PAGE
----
Distance: 73.4 miles. Elevation: 1516 ft
One of my goals for this year was to complete the SFA sportive in under 4 hours. Last year’s time was 4:10. So I needed to achieve an average speed of roughly 18.3 mph. I made it known to everyone that this was my goal – that’s one way of ensuring you do your best!
The previous day’s weather had been glorious, but not today. As I took my bike outside, there was a low, dark grey, overcast sky, definitely portending rain. I left my house with plenty of time to sign-in at the start in Marden. Less than two minutes into my journey, I had a front tyre blow-out while descending Barn Hill at speed. I struggled to bring the bike to a stop. I couldn’t believe it! I hastily set about fixing it as quickly as possible. Now I was worried about being late for the start. I changed the tube and was off again in under ten minutes and that included inflating the tyre with a mini-pump! That was the fastest I’ve ever changed a tube. Now I was in a rush – just what I didn’t need. I rushed to Marden in 15 minutes. I made it in time to sign-in and wait for the off, after finding my group of friends who had all decided to start together.
And we were off. Right from the start, I didn’t hang about – I was on a mission. We all stuck together until the bottom of Hunton Hill. Same as last year, I had no intention of waiting at the top for anyone. I was in front going up the climb, but I could hear a rider just off my back wheel. It turned out to be Al. By the time we reached the top, we had created a bit of distance from the others, and from that point on we never saw them again.
Al set a fast pace through Coxheath to Boughton Monchelsea – a good bit of luck was that we managed to blast through the traffic lights at Linton Corner without catching a red. Our average speed over the next 15 miles was 20 mph, bringing the overall average at that point to 18.6mph, which was on target for my 4 hours, but I was not confident, because now we had to turn into a headwind as we travelled SW towards Biddenden. And it had started raining. In fact by this point we were soaked and I could barely see out of my goggles. And it was miserably cold.
By the time we reached Biddenden, the average had dropped to 18.3. And still the wind and rain were in our faces. And yet still we pushed on as hard as we could, passing other riders. Only two riders passed us. The next ten miles south to Wittersham saw the average fall again, now 18.2. Not enough to beat the 4 hours. I knew the weather was to blame – it was just too windy. I now resigned myself to merely beating last year’s time. I knew that the last 20-odd miles were much hillier and we wouldn’t be able to improve on our average.
About the only stretch where the wind was behind us was the Royal Military Canal road. We blasted down there at 22 mph, the feed-stop looming. “What are you doing at the feed stop?”, asked Al. “Riding straight past” I replied. But as we neared it I softened. “Let’s just grab a banana and carry on”. We stopped for 47 seconds! I grabbed a banana and stuffed it in my pocket to eat later. I had intended to eat at least 2 energy gels every hour on this ride and had my back pockets loaded with 8 or 9 gels and bars. But in the end I only ate three of them! And I didn’t even eat the banana!
We left the feed stop and got back to the task in hand. We now had only 25 miles to go and I gave Al a regular countdown to try to keep up morale! Our average dropped further. By the time we reached Tenterden it was 18.0mph. I knew by then that I was in danger of not even matching last year’s time. Knowing that all the other riders would have been affected by the weather, I re-evaluated a new target. I told Al ” I at least would like to improve my overall finishing position in the sportive as a whole”.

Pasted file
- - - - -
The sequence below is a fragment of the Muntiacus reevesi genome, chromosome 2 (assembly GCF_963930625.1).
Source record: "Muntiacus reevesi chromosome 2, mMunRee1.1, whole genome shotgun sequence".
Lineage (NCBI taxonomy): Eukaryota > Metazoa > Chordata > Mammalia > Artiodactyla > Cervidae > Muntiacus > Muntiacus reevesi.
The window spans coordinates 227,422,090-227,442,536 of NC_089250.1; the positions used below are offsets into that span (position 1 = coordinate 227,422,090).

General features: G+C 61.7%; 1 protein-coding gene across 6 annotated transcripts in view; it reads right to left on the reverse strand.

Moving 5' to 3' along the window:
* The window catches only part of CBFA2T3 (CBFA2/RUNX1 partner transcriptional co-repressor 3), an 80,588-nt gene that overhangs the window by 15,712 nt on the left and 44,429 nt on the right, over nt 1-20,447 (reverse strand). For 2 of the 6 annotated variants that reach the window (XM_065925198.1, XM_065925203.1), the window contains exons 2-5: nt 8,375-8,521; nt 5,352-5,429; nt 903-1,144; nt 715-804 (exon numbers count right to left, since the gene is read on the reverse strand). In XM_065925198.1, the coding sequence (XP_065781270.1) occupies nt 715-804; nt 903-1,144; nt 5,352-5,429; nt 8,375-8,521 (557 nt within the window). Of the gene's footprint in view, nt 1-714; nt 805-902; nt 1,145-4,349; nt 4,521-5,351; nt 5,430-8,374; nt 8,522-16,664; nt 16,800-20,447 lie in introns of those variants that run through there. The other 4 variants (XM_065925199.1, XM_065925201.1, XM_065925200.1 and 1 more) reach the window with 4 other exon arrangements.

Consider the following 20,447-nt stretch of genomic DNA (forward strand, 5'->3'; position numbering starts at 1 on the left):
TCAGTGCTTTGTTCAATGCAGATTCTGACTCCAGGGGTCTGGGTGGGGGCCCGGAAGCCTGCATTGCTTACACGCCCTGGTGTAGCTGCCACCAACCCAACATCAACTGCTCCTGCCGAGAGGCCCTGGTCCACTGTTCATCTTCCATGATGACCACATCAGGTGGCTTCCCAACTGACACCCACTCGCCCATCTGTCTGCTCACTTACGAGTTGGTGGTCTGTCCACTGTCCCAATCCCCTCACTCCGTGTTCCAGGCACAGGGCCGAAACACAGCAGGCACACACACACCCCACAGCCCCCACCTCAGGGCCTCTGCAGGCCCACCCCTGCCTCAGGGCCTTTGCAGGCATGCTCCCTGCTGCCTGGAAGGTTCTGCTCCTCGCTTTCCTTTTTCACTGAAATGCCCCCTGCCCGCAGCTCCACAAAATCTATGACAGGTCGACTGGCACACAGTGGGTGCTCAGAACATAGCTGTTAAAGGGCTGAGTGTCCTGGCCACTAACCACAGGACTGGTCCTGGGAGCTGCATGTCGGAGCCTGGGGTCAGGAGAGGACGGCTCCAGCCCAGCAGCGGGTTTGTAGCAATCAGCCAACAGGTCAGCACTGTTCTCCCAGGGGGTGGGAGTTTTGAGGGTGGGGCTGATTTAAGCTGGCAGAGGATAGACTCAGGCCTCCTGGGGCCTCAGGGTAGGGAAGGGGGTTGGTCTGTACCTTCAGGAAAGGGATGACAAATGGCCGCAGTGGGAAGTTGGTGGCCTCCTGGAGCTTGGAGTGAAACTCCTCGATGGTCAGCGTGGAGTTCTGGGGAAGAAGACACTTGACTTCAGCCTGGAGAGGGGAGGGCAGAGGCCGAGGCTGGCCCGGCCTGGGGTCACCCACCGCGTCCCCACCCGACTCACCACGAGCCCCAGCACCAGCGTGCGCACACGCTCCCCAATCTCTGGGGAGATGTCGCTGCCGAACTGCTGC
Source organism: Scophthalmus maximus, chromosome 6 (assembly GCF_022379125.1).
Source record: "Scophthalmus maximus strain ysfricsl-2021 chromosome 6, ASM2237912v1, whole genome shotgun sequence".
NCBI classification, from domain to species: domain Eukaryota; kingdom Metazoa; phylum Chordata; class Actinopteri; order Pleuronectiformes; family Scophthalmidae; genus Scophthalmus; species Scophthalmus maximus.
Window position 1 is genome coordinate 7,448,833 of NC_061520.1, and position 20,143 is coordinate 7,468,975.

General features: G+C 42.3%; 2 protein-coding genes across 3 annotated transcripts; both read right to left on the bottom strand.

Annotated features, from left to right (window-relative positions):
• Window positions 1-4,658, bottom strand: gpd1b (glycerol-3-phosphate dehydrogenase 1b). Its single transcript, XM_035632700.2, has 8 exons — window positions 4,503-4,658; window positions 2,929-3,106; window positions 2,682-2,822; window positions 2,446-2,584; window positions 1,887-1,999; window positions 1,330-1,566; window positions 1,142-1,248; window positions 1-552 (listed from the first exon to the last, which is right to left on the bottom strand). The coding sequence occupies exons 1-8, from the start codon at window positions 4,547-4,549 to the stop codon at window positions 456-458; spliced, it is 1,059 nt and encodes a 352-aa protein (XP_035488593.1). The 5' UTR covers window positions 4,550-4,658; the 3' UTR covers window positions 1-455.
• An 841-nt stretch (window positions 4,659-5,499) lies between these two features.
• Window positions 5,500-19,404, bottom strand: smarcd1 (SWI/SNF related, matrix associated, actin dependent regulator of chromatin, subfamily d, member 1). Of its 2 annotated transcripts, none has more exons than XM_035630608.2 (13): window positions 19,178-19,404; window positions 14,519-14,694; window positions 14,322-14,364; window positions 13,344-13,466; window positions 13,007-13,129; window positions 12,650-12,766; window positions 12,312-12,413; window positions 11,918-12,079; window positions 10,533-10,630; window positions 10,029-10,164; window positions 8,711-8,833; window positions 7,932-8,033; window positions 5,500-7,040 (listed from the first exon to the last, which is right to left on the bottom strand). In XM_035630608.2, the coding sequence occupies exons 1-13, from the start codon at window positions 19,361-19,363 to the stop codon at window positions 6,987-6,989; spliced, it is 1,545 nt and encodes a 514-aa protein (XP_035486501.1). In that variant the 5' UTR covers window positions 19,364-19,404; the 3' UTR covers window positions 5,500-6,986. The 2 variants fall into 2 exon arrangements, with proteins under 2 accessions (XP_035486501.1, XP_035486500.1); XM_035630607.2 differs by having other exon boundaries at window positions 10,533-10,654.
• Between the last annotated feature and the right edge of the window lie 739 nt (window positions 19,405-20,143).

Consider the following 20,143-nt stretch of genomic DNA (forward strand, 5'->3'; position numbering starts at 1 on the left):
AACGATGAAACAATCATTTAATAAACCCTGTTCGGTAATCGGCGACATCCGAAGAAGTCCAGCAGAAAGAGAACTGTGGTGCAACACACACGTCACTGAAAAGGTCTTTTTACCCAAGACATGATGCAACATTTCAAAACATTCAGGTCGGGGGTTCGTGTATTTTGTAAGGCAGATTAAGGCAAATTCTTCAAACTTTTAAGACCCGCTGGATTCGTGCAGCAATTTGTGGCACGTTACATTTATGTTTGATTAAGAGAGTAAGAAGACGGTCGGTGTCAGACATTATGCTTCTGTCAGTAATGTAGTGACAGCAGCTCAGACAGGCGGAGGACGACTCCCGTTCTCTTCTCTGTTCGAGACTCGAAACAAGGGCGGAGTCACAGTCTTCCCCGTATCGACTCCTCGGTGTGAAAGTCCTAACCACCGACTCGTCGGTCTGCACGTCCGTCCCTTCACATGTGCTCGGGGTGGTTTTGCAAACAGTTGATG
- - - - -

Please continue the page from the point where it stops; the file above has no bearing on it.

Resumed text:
Eighteen miles to go now. It had stopped raining I think. But I still could see very little through my goggles because they were smeared with dirt from constant wiping with my gloves. I could at least see well enough to note that the level crossing gates were closed as we approached the Kent and East Sussex steam railway just past Tenterden. Damn! Luckily it only cost us 30 seconds or so before they were opened.
With tiring legs we pushed on through Cranbrook and the hillier section towards Goudhurst. From the top of Winchett Hill I gave one final blast to Marden, riding as hard as I could. I sped into the finish, practically threw my bike down and rushed inside to give my number. I was pleasantly surprised to find I had only been 4 minutes slower than last year, 4 hours and 14 minutes. I had expected much worse. Al came in one minute later. We had ridden well as a team, and couldn’t have done it without each other’s help.
So I hadn’t reached my set goal of four hours, but I knew that the weather had made that unrealistic. Speaking to other riders, they all reported times much worse than last year. I actually began to feel that we had put in a superior effort. I hung around chatting to others for an hour and then rode home.
Later that evening the results were published and I was able to put our time into perspective. I compared the data of all the riders who had ridden in both 2015 and 2016. It showed that the top 40 riders from this year who had also competed last year finished, on average, 15 minutes and 21 seconds slower than they had last year. Only 7 of those 40 had improved on last year’s time. So, by finishing only 4 minutes slower than last year, we had bucked the downward trend caused by the conditions by a factor of at least ten minutes. And looking at my overall standing (which had become the revised target) I had moved up from 19th last year to 17th this year (of those riders who competed both years). In real terms (as politicians say) we had done better than I had last year! And I’m pleased about that.
I have already mentioned to Al that the four-hour target still stands for next year!